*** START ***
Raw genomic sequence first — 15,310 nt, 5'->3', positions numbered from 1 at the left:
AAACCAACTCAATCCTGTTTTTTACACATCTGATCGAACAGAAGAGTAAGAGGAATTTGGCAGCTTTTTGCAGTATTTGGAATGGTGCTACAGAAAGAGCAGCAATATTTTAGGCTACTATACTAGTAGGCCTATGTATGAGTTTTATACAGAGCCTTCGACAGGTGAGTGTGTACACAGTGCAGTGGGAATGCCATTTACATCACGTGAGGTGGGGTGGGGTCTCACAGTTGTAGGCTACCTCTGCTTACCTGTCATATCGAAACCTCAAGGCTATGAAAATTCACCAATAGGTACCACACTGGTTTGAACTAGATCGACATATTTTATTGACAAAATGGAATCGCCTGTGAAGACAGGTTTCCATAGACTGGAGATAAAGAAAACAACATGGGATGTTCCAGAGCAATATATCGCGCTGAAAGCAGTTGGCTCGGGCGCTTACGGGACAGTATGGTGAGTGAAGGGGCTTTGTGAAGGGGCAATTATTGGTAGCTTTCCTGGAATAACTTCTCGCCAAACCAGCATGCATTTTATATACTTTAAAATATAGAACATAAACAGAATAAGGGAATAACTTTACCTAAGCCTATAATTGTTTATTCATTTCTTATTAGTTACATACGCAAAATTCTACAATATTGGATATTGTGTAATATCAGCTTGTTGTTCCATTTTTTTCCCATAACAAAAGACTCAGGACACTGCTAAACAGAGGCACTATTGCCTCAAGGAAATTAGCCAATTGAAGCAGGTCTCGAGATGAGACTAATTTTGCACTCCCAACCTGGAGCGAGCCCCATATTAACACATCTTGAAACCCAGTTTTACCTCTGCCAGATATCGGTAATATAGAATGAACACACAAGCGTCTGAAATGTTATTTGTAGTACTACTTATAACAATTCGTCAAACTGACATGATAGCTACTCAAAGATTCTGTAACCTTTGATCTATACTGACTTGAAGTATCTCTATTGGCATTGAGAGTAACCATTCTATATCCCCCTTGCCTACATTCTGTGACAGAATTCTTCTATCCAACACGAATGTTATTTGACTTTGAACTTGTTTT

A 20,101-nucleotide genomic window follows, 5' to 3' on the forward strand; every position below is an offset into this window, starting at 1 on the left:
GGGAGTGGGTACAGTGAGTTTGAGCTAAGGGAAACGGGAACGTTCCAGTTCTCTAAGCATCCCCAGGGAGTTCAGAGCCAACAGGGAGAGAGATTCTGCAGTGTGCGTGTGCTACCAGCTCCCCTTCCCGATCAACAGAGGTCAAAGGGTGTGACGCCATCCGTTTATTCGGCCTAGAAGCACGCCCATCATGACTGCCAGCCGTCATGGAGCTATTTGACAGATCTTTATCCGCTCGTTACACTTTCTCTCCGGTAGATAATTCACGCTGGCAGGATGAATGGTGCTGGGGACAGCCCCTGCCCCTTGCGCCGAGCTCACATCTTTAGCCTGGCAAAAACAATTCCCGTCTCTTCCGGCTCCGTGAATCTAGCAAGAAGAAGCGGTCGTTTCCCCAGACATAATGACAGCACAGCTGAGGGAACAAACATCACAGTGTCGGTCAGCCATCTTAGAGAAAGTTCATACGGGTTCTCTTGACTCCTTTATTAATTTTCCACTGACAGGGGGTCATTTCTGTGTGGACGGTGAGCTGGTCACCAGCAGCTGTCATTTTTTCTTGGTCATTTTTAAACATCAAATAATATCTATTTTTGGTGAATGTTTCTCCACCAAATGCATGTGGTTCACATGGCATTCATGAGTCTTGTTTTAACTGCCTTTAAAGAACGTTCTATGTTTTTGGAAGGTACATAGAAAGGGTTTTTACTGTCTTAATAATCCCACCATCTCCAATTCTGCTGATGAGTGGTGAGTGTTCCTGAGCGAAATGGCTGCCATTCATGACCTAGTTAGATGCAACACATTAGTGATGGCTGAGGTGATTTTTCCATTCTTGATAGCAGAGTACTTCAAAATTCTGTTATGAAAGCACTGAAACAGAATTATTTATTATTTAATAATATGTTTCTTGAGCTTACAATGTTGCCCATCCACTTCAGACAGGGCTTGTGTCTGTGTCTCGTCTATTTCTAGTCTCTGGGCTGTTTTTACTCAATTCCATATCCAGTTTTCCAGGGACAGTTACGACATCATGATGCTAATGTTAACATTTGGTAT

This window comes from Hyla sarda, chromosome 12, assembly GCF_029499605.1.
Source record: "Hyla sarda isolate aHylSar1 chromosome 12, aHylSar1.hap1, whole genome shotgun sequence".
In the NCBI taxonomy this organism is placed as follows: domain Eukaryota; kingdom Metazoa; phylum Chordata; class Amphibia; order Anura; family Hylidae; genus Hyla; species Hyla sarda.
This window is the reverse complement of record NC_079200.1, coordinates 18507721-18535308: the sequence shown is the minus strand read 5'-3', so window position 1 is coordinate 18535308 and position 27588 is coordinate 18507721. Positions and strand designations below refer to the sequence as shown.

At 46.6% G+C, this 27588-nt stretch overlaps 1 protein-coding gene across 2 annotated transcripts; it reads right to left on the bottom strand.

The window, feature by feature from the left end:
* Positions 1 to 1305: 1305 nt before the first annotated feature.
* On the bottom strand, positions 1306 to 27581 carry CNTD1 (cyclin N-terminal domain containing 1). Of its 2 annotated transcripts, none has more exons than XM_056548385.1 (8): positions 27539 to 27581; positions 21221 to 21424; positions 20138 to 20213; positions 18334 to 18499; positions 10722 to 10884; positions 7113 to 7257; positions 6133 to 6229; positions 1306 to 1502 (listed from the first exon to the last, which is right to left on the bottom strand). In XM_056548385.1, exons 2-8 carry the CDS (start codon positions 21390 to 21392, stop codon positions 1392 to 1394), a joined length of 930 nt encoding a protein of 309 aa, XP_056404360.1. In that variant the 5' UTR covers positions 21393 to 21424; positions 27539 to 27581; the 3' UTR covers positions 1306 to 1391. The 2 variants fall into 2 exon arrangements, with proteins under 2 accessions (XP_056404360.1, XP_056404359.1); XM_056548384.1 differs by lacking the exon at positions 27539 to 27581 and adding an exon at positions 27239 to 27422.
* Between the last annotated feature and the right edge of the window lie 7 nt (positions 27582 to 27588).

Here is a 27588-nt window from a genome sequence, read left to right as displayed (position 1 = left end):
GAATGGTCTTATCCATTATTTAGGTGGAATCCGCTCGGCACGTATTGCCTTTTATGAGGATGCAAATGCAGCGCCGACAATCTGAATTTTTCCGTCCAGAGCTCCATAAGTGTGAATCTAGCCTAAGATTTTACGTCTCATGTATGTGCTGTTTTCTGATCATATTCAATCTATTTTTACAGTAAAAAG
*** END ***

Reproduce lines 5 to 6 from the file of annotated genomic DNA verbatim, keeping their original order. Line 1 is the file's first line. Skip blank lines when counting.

This window comes from Hyla sarda, chromosome 12, assembly GCF_029499605.1.
Source record: "Hyla sarda isolate aHylSar1 chromosome 12, aHylSar1.hap1, whole genome shotgun sequence".